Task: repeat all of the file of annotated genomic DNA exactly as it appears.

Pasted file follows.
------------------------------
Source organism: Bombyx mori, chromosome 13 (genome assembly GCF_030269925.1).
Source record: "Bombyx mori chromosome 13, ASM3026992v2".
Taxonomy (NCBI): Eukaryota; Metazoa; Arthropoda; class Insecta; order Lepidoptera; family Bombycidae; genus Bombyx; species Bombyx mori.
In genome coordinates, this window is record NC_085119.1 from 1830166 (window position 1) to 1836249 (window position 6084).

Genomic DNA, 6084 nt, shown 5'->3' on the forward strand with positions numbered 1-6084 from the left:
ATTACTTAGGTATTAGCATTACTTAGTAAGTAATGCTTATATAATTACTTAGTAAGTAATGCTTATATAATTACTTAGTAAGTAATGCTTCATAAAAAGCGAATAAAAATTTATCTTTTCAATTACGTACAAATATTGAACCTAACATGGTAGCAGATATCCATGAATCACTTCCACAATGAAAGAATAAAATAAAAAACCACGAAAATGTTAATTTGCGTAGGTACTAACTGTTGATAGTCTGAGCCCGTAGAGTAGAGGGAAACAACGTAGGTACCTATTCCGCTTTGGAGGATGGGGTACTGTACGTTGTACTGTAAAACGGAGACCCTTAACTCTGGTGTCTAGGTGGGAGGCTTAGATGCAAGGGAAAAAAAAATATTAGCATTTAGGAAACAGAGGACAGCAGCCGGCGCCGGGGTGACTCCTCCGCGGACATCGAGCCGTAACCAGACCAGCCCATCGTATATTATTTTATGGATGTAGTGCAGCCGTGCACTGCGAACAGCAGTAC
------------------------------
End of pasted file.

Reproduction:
Source organism: Bombyx mori, chromosome 13 (genome assembly GCF_030269925.1).
Source record: "Bombyx mori chromosome 13, ASM3026992v2".
Taxonomy (NCBI): Eukaryota; Metazoa; Arthropoda; class Insecta; order Lepidoptera; family Bombycidae; genus Bombyx; species Bombyx mori.
In genome coordinates, this window is record NC_085119.1 from 1830166 (window position 1) to 1836249 (window position 6084).

Genomic DNA, 6084 nt, shown 5'->3' on the forward strand with positions numbered 1-6084 from the left:
ATTACTTAGGTATTAGCATTACTTAGTAAGTAATGCTTATATAATTACTTAGTAAGTAATGCTTATATAATTACTTAGTAAGTAATGCTTCATAAAAAGCGAATAAAAATTTATCTTTTCAATTACGTACAAATATTGAACCTAACATGGTAGCAGATATCCATGAATCACTTCCACAATGAAAGAATAAAATAAAAAACCACGAAAATGTTAATTTGCGTAGGTACTAACTGTTGATAGTCTGAGCCCGTAGAGTAGAGGGAAACAACGTAGGTACCTATTCCGCTTTGGAGGATGGGGTACTGTACGTTGTACTGTAAAACGGAGACCCTTAACTCTGGTGTCTAGGTGGGAGGCTTAGATGCAAGGGAAAAAAAAATATTAGCATTTAGGAAACAGAGGACAGCAGCCGGCGCCGGGGTGACTCCTCCGCGGACATCGAGCCGTAACCAGACCAGCCCATCGTATATTATTTTATGGATGTAGTGCAGCCGTGCACTGCGAACAGCAGTAC